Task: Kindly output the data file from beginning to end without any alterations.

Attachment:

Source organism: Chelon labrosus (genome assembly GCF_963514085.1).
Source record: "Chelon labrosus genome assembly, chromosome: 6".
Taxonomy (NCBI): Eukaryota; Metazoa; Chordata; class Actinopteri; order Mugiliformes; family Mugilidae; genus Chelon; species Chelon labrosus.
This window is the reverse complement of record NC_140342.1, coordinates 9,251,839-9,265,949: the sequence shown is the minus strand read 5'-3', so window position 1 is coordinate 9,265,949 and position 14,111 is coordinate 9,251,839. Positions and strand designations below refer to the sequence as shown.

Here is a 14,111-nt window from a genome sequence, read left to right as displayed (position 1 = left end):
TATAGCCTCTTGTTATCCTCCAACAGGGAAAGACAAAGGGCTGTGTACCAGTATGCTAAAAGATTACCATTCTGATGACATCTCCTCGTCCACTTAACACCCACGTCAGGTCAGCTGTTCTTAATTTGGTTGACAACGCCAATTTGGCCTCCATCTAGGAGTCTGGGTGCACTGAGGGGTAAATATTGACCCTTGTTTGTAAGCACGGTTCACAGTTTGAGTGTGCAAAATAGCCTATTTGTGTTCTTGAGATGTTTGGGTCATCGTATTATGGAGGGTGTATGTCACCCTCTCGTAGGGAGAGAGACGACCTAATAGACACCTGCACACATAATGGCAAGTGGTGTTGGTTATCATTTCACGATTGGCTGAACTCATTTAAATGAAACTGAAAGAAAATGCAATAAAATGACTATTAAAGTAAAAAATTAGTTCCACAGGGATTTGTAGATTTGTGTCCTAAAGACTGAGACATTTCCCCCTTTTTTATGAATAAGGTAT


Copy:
Source organism: Chelon labrosus (genome assembly GCF_963514085.1).
Source record: "Chelon labrosus genome assembly, chromosome: 6".
Taxonomy (NCBI): Eukaryota; Metazoa; Chordata; class Actinopteri; order Mugiliformes; family Mugilidae; genus Chelon; species Chelon labrosus.
This window is the reverse complement of record NC_140342.1, coordinates 9,251,839-9,265,949: the sequence shown is the minus strand read 5'-3', so window position 1 is coordinate 9,265,949 and position 14,111 is coordinate 9,251,839. Positions and strand designations below refer to the sequence as shown.

Here is a 14,111-nt window from a genome sequence, read left to right as displayed (position 1 = left end):
TATAGCCTCTTGTTATCCTCCAACAGGGAAAGACAAAGGGCTGTGTACCAGTATGCTAAAAGATTACCATTCTGATGACATCTCCTCGTCCACTTAACACCCACGTCAGGTCAGCTGTTCTTAATTTGGTTGACAACGCCAATTTGGCCTCCATCTAGGAGTCTGGGTGCACTGAGGGGTAAATATTGACCCTTGTTTGTAAGCACGGTTCACAGTTTGAGTGTGCAAAATAGCCTATTTGTGTTCTTGAGATGTTTGGGTCATCGTATTATGGAGGGTGTATGTCACCCTCTCGTAGGGAGAGAGACGACCTAATAGACACCTGCACACATAATGGCAAGTGGTGTTGGTTATCATTTCACGATTGGCTGAACTCATTTAAATGAAACTGAAAGAAAATGCAATAAAATGACTATTAAAGTAAAAAATTAGTTCCACAGGGATTTGTAGATTTGTGTCCTAAAGACTGAGACATTTCCCCCTTTTTTATGAATAAGGTAT